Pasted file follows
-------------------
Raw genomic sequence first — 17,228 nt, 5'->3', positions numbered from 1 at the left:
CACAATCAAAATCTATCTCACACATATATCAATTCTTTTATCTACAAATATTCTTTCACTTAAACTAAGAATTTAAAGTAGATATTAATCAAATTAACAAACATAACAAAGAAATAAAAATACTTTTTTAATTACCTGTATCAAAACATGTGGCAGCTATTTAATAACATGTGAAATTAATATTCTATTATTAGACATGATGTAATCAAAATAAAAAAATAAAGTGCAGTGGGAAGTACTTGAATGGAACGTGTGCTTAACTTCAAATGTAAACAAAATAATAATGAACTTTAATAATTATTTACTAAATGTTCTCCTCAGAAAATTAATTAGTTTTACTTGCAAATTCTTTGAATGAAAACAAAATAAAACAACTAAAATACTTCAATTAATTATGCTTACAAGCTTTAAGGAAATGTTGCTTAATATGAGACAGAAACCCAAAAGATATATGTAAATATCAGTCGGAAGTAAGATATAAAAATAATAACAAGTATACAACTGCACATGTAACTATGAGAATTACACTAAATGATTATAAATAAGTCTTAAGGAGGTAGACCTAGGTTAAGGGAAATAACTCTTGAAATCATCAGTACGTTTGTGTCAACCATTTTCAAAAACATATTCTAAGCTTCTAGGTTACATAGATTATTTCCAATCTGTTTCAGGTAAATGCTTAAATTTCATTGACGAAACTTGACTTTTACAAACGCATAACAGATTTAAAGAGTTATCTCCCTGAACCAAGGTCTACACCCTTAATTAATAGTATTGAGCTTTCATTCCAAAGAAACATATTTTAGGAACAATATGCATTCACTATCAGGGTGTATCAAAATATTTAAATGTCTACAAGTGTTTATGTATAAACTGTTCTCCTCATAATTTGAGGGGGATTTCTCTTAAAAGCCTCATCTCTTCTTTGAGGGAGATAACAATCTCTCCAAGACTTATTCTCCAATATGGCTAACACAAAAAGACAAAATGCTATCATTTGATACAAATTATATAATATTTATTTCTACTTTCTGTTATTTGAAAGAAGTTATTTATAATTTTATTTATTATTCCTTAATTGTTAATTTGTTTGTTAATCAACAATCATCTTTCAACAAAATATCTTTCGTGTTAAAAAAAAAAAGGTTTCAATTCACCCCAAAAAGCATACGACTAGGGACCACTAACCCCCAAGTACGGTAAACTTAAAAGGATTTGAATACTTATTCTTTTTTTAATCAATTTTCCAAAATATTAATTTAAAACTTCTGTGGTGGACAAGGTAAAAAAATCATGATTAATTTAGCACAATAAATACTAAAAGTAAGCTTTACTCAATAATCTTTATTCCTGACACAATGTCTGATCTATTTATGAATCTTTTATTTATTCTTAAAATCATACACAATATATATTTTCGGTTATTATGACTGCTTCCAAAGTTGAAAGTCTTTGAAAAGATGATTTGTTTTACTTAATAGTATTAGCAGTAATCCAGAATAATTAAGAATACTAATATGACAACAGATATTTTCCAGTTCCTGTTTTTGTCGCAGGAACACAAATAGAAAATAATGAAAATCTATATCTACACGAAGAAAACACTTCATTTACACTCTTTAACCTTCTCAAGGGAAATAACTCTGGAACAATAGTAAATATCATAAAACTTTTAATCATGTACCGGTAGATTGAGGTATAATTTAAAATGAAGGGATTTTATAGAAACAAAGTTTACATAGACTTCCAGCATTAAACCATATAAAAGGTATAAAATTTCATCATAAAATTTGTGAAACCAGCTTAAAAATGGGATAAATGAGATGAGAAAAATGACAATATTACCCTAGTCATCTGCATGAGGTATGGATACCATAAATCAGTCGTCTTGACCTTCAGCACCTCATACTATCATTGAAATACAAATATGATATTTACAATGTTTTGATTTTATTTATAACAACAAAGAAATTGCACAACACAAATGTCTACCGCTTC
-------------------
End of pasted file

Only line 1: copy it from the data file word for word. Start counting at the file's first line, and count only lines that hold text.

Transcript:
Raw genomic sequence first — 17,228 nt, 5'->3', positions numbered from 1 at the left: